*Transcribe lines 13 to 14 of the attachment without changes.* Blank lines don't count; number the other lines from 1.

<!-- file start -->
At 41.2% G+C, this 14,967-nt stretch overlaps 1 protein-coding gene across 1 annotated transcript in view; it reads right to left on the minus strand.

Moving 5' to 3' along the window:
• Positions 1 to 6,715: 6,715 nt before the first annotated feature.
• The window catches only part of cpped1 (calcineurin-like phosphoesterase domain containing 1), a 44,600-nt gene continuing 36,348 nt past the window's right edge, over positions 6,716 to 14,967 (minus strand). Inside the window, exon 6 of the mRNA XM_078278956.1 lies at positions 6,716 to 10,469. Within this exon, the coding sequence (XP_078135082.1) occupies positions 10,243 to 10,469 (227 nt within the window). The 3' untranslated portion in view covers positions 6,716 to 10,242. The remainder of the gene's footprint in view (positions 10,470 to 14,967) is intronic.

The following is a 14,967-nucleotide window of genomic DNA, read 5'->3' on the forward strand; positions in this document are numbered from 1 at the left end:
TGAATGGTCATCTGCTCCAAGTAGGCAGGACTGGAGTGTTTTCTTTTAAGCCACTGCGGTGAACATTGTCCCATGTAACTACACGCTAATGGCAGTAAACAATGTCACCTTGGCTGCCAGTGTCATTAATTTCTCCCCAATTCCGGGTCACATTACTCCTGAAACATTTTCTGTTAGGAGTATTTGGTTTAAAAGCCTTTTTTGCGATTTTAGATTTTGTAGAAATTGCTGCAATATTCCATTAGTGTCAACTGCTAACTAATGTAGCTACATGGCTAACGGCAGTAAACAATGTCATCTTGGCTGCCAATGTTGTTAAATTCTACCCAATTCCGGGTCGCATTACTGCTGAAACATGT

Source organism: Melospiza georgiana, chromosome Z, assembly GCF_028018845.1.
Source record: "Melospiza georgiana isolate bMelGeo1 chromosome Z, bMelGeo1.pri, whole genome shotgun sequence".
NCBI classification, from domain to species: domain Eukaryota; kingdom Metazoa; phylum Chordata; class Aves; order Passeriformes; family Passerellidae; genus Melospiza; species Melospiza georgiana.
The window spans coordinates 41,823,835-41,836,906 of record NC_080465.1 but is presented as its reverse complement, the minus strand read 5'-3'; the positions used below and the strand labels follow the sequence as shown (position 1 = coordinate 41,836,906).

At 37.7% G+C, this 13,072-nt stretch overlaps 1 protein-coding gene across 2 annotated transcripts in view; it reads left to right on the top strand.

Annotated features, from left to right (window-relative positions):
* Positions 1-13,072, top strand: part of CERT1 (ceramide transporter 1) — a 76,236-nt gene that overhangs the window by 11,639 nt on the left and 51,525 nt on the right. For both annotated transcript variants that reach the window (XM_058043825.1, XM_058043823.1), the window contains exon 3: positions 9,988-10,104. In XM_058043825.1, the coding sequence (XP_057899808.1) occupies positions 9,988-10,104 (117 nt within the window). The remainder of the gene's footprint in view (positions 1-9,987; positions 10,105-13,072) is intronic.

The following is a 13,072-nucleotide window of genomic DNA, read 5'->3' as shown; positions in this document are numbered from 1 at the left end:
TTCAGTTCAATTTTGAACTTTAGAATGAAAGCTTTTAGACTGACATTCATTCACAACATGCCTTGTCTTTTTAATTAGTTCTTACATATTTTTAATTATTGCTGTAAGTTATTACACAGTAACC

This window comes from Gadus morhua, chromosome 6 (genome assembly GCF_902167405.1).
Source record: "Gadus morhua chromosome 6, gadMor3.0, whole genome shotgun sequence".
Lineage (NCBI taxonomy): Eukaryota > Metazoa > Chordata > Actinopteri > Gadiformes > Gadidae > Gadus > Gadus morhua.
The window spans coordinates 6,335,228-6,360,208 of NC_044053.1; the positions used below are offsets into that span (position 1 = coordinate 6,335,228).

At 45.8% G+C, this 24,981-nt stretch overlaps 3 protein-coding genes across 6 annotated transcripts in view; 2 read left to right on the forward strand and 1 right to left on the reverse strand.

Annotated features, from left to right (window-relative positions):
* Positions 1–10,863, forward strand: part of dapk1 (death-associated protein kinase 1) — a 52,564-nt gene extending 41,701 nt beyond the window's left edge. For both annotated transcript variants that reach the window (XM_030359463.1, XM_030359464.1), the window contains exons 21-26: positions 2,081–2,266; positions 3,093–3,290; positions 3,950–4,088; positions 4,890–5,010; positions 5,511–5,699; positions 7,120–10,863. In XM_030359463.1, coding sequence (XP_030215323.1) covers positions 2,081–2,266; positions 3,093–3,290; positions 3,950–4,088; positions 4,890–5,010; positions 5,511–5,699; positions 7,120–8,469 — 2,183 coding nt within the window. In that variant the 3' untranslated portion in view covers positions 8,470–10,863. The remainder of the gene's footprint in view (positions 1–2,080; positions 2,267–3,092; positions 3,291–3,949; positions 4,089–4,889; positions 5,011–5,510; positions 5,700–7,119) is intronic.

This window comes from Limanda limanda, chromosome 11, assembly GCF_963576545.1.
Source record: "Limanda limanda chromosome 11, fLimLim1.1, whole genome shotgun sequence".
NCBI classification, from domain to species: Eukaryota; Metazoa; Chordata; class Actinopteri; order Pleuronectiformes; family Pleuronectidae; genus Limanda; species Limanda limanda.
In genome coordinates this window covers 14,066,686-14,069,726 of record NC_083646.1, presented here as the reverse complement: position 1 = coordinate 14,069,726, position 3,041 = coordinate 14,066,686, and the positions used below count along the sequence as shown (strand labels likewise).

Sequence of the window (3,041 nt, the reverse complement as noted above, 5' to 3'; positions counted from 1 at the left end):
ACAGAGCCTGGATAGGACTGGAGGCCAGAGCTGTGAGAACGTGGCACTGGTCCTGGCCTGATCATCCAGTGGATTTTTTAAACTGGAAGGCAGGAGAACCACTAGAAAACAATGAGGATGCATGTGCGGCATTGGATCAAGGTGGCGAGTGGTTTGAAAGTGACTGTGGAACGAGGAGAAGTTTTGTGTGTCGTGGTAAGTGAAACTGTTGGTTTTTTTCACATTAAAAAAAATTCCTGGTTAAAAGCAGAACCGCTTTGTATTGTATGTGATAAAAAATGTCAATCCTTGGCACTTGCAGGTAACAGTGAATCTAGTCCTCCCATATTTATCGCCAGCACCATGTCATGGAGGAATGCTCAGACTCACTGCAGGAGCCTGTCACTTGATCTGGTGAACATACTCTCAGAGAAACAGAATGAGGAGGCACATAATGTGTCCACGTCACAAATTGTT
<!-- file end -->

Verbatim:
* Positions 1-13,072, top strand: part of CERT1 (ceramide transporter 1) — a 76,236-nt gene that overhangs the window by 11,639 nt on the left and 51,525 nt on the right. For both annotated transcript variants that reach the window (XM_058043825.1, XM_058043823.1), the window contains exon 3: positions 9,988-10,104. In XM_058043825.1, the coding sequence (XP_057899808.1) occupies positions 9,988-10,104 (117 nt within the window). The remainder of the gene's footprint in view (positions 1-9,987; positions 10,105-13,072) is intronic.

The following is a 13,072-nucleotide window of genomic DNA, read 5'->3' as shown; positions in this document are numbered from 1 at the left end: